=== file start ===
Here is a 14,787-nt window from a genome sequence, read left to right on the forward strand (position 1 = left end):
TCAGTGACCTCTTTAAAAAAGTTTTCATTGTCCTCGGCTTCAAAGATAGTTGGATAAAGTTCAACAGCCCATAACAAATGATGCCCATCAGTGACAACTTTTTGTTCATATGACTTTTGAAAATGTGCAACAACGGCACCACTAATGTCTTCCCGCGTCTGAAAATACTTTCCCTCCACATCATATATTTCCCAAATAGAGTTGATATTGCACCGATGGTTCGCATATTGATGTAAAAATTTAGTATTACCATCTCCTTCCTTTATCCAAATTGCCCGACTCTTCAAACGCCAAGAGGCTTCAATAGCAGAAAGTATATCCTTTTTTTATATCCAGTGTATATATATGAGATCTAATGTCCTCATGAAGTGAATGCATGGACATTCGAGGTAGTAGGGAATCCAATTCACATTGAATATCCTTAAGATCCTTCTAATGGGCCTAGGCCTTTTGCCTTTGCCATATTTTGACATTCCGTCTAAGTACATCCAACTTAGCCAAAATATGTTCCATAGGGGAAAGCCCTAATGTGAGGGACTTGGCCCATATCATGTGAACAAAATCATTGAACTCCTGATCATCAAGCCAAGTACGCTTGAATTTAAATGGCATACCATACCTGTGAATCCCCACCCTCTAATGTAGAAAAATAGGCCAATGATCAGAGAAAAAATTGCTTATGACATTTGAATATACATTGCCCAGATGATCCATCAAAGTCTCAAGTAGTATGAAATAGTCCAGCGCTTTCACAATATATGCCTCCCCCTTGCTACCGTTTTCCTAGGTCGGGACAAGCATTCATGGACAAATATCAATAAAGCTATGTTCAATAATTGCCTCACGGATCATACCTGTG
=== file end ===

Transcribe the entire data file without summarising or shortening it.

Here is a 14,787-nt window from a genome sequence, read left to right on the forward strand (position 1 = left end):
TCAGTGACCTCTTTAAAAAAGTTTTCATTGTCCTCGGCTTCAAAGATAGTTGGATAAAGTTCAACAGCCCATAACAAATGATGCCCATCAGTGACAACTTTTTGTTCATATGACTTTTGAAAATGTGCAACAACGGCACCACTAATGTCTTCCCGCGTCTGAAAATACTTTCCCTCCACATCATATATTTCCCAAATAGAGTTGATATTGCACCGATGGTTCGCATATTGATGTAAAAATTTAGTATTACCATCTCCTTCCTTTATCCAAATTGCCCGACTCTTCAAACGCCAAGAGGCTTCAATAGCAGAAAGTATATCCTTTTTTTATATCCAGTGTATATATATGAGATCTAATGTCCTCATGAAGTGAATGCATGGACATTCGAGGTAGTAGGGAATCCAATTCACATTGAATATCCTTAAGATCCTTCTAATGGGCCTAGGCCTTTTGCCTTTGCCATATTTTGACATTCCGTCTAAGTACATCCAACTTAGCCAAAATATGTTCCATAGGGGAAAGCCCTAATGTGAGGGACTTGGCCCATATCATGTGAACAAAATCATTGAACTCCTGATCATCAAGCCAAGTACGCTTGAATTTAAATGGCATACCATACCTGTGAATCCCCACCCTCTAATGTAGAAAAATAGGCCAATGATCAGAGAAAAAATTGCTTATGACATTTGAATATACATTGCCCAGATGATCCATCAAAGTCTCAAGTAGTATGAAATAGTCCAGCGCTTTCACAATATATGCCTCCCCCTTGCTACCGTTTTCCTAGGTCGGGACAAGCATTCATGGACAAATATCAATAAAGCTATGTTCAATAATTGCCTCACGGATCATACCTGTG